Imagine being a small business and spending countless hours putting together a proposal for a government contract, only to find out that the contract has been awarded to another company. As a small business owner, losing a contract can be a major setback. But what if the award decision was unfair or incorrect? That’s where bid protests come in. This blog explores the ins and outs of bid protests for businesses and how they can help you fight for a fair chance in the government contracting arena.
According to U.S. Government Accountability Office (GAO), “A bid protest is a challenge to the award or proposed award of a contract for the procurement of goods and services or a challenge to the terms of a solicitation for such a contract.”
A bid protest is a legal challenge to the award of a government contract. The protest is usually filed by a bidder who believes that the procurement process was not carried out in accordance with the law or that the winning bidder was awarded the contract based on factors other than the lowest price or best technical solution.
Why File a Bid Protest?
Bid protests are filed when a contractor believes that a government agency has made an unfair decision in the bidding process for a contract. The discrepancy can be in the evaluation of bids, the award of the contract, or the issuance of specifications or requirements for the project. Contractors may file bid protests to challenge the award of a contract to another company, to ask for a reconsideration of their bid, or to raise concerns about the overall bidding process.
Before filing a bid protest, a contractor should consider the following:
- Was a bid awarded to a large enterprise reserved for a set-aside?
- Was the bid compliant with the agency’s instructions?
- Was the technical and management approach robust?
- Was a strict process while responding to the bid followed?
- Were key personnel proposed as per the agency requirements?
The goal of a bid protest is to have the government agency review its decision and correct any errors or irregularities that were made during the bidding process. This can help ensure that the contract is awarded fairly and in accordance with procurement regulations. In some cases, a successful bid protest can lead to the cancellation of the contract award and the re-evaluation of bids.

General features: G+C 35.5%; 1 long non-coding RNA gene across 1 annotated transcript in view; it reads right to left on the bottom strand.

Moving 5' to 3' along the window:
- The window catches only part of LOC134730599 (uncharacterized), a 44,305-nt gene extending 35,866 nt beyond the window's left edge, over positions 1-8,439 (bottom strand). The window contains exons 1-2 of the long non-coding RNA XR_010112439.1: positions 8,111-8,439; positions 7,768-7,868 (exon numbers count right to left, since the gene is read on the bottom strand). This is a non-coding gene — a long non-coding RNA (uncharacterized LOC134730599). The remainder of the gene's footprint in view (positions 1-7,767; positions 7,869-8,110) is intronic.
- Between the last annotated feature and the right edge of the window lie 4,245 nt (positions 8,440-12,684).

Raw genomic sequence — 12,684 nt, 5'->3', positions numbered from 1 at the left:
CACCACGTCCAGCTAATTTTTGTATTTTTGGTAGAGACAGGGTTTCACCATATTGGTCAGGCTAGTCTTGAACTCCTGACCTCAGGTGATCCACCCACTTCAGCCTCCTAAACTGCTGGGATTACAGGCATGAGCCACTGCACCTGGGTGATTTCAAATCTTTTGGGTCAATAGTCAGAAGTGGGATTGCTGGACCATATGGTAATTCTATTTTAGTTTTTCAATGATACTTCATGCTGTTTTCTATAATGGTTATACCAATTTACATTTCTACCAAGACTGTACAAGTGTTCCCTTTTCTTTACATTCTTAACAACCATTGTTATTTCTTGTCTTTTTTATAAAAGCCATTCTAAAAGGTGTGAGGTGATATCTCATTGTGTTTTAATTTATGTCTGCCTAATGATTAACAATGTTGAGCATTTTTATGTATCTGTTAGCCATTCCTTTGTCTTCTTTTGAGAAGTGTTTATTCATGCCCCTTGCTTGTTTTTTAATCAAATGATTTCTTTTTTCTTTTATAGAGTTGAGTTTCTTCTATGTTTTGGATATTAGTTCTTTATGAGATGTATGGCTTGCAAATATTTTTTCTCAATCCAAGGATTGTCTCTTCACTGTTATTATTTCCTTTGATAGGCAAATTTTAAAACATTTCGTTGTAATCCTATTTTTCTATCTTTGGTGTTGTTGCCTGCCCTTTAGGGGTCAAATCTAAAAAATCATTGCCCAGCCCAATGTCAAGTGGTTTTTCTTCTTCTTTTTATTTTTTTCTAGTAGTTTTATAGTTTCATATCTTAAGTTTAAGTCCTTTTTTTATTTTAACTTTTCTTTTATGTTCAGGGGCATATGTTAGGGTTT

It’s important to note that bid protests are a legal process and must be filed within strict time frames and in accordance with specific regulations. Contractors should carefully consider the grounds for their protest and consult with legal counsel before filing a bid protest.
Types of Bid Protests
There are several types of bid protests that a contractor can file, including:
- Pre-Award Protests: These protests are filed before the award of a contract and challenge various aspects of the bidding process, such as the solicitation of bids, the evaluation criteria, and the issuance of specifications.
- Post-Award Protests: These protests are filed after the award of a contract and challenge the award itself, the selection of the winning bidder, or the terms and conditions of the contract.
- Size Protests: These protests are filed by small businesses to challenge the size classification of a company that has been awarded a contract.
- Sole Source Protests: These protests are filed when a company challenges the award of a contract to a single supplier without competitive bidding.
- Procurement Integrity Protests: These protests are filed when a company alleges that a government procurement official engaged in misconduct or violated procurement regulations during the bidding process.
How to File a Bid Protest?
The specific process for filing a bid protest can vary depending on the jurisdiction and type of procurement, but here is a general overview of the steps involved:
- Review the Procurement Regulations: Contractors should familiarize themselves with the procurement laws and regulations that apply to the specific procurement they are protesting. This will help them identify any potential violations and strengthen their protest.
- Gather Evidence: Collect documents, emails, and other evidence supporting contractor protest. This may include the RFP, the bid, and any correspondence with the government agency.
- Determine the Appropriate Forum: Determine the appropriate forum for filing the protest. Depending on the jurisdiction, contractors may file a protest with the government agency, the General Accounting Office (GAO), the Court of Federal Claims, or the Local Board of Contract Appeals.